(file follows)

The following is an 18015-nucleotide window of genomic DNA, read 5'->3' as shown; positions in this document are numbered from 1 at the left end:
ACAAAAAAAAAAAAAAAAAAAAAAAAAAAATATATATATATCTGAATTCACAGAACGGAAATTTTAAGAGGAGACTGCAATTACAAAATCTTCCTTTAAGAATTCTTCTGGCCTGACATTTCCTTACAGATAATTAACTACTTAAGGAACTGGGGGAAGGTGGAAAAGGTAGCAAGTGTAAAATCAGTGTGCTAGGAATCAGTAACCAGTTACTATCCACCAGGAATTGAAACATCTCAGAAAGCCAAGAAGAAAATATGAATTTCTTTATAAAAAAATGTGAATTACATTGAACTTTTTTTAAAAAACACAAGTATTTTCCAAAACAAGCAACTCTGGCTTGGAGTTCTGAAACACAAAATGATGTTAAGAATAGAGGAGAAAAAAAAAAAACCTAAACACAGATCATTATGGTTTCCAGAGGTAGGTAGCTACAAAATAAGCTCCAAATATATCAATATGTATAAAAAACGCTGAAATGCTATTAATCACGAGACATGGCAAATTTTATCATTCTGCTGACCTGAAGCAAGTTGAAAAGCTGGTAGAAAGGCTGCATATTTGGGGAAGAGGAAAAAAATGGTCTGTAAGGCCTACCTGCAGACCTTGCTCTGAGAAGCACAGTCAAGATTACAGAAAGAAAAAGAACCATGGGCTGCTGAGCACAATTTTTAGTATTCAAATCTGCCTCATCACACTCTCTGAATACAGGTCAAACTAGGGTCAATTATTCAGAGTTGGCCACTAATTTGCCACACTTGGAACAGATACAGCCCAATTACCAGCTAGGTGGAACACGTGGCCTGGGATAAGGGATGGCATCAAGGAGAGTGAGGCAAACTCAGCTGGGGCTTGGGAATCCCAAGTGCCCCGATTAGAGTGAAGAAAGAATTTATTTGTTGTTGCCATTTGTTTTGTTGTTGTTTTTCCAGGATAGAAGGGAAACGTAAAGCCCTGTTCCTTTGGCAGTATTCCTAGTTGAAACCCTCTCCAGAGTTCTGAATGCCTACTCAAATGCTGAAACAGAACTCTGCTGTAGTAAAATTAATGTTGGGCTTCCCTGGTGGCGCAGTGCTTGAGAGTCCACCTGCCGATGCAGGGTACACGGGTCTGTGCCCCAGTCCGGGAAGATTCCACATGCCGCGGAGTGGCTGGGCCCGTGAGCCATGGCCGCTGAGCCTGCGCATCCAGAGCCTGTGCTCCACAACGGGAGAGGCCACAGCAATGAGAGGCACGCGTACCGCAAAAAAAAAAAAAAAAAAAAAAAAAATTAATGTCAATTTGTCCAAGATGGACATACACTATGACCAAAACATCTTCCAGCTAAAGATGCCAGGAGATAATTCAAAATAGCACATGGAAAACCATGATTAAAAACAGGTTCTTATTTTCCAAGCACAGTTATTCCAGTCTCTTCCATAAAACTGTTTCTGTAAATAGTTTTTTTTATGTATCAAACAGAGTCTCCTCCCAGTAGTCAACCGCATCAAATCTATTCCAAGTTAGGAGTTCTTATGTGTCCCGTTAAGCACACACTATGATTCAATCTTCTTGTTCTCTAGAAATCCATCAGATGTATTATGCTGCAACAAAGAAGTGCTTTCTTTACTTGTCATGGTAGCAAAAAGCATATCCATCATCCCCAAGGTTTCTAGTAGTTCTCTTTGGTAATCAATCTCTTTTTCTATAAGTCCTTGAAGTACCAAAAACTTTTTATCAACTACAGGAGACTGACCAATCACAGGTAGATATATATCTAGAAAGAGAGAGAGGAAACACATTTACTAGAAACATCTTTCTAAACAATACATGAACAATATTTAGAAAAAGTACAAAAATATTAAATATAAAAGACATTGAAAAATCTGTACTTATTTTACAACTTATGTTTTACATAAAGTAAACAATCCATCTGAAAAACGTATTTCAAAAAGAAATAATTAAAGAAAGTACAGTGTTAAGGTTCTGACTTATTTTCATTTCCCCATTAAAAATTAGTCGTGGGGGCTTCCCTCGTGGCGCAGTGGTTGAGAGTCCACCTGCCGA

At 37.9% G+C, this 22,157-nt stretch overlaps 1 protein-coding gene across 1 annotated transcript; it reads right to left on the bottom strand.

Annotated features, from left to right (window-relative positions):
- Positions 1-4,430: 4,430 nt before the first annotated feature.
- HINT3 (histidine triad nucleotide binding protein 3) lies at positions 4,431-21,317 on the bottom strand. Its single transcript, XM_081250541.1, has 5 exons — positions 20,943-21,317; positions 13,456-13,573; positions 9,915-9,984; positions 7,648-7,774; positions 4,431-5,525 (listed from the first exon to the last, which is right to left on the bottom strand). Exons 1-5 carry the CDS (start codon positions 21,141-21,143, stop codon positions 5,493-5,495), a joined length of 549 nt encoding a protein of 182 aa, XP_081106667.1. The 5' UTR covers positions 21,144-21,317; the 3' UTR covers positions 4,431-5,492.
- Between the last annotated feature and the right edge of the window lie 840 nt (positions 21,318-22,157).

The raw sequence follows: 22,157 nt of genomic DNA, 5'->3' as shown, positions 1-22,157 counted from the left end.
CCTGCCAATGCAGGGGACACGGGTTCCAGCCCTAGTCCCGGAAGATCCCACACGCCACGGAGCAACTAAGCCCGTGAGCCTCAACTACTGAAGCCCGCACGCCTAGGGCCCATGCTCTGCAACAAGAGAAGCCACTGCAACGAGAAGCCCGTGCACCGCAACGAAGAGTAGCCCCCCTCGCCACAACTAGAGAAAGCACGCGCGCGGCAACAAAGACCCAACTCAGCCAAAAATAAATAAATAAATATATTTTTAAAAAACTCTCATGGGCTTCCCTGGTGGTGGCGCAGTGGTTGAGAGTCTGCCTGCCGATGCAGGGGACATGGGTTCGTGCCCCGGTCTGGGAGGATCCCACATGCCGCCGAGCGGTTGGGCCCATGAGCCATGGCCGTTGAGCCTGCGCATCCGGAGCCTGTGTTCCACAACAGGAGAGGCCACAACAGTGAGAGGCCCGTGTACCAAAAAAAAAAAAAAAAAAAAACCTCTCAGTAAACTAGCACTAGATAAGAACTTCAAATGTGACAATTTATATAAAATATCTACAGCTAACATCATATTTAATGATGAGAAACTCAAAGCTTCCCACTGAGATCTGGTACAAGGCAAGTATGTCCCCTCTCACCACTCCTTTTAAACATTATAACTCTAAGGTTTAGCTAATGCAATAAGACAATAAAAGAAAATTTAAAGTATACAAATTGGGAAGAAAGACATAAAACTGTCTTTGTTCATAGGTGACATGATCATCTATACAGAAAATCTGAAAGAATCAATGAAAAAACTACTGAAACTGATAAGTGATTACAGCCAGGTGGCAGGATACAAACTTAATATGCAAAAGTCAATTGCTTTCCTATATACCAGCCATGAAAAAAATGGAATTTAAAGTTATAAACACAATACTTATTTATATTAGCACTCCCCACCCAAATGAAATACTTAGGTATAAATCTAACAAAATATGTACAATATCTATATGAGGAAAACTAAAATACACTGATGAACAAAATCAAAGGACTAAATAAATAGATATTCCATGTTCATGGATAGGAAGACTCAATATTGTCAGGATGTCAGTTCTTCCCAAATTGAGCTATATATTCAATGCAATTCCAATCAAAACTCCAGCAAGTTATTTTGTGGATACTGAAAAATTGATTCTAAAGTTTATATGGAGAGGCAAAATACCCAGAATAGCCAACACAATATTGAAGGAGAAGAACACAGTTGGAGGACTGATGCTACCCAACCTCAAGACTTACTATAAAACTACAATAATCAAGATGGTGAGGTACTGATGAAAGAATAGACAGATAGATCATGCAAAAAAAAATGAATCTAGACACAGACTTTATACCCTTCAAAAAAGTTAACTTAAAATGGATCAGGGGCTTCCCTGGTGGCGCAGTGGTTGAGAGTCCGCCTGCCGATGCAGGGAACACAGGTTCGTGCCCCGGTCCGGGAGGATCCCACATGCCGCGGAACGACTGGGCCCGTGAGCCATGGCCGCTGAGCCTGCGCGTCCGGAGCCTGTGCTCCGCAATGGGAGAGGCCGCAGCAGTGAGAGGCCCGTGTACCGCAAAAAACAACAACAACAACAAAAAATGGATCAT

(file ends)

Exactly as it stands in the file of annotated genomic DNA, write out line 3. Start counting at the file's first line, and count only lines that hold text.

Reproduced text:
At 37.9% G+C, this 22,157-nt stretch overlaps 1 protein-coding gene across 1 annotated transcript; it reads right to left on the bottom strand.